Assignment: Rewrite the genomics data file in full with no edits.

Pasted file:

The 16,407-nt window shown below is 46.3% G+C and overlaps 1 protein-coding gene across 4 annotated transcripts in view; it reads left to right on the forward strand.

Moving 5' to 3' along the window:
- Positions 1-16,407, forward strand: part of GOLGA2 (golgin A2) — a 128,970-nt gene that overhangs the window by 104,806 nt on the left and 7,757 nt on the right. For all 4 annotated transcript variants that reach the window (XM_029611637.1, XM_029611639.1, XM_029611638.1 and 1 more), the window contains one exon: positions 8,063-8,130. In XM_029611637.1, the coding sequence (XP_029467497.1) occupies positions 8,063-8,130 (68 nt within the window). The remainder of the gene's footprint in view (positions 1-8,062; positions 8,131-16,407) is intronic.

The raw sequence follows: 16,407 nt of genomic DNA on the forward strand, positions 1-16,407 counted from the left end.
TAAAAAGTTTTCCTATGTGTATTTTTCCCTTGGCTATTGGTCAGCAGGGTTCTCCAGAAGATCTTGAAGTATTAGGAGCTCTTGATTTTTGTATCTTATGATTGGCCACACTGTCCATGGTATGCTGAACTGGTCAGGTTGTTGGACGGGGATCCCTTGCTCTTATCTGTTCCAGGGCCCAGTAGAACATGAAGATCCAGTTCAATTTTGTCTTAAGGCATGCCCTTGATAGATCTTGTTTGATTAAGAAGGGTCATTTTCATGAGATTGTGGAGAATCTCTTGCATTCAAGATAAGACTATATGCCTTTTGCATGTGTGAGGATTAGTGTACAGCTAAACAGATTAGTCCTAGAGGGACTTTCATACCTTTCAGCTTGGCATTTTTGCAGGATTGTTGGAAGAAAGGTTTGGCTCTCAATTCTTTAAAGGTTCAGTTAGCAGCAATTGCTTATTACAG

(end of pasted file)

The 16,407-nt window shown below is 46.3% G+C and overlaps 1 protein-coding gene across 4 annotated transcripts in view; it reads left to right on the forward strand.

Moving 5' to 3' along the window:
- Positions 1-16,407, forward strand: part of GOLGA2 (golgin A2) — a 128,970-nt gene that overhangs the window by 104,806 nt on the left and 7,757 nt on the right. For all 4 annotated transcript variants that reach the window (XM_029611637.1, XM_029611639.1, XM_029611638.1 and 1 more), the window contains one exon: positions 8,063-8,130. In XM_029611637.1, the coding sequence (XP_029467497.1) occupies positions 8,063-8,130 (68 nt within the window). The remainder of the gene's footprint in view (positions 1-8,062; positions 8,131-16,407) is intronic.

The raw sequence follows: 16,407 nt of genomic DNA on the forward strand, positions 1-16,407 counted from the left end.
TAAAAAGTTTTCCTATGTGTATTTTTCCCTTGGCTATTGGTCAGCAGGGTTCTCCAGAAGATCTTGAAGTATTAGGAGCTCTTGATTTTTGTATCTTATGATTGGCCACACTGTCCATGGTATGCTGAACTGGTCAGGTTGTTGGACGGGGATCCCTTGCTCTTATCTGTTCCAGGGCCCAGTAGAACATGAAGATCCAGTTCAATTTTGTCTTAAGGCATGCCCTTGATAGATCTTGTTTGATTAAGAAGGGTCATTTTCATGAGATTGTGGAGAATCTCTTGCATTCAAGATAAGACTATATGCCTTTTGCATGTGTGAGGATTAGTGTACAGCTAAACAGATTAGTCCTAGAGGGACTTTCATACCTTTCAGCTTGGCATTTTTGCAGGATTGTTGGAAGAAAGGTTTGGCTCTCAATTCTTTAAAGGTTCAGTTAGCAGCAATTGCTTATTACAG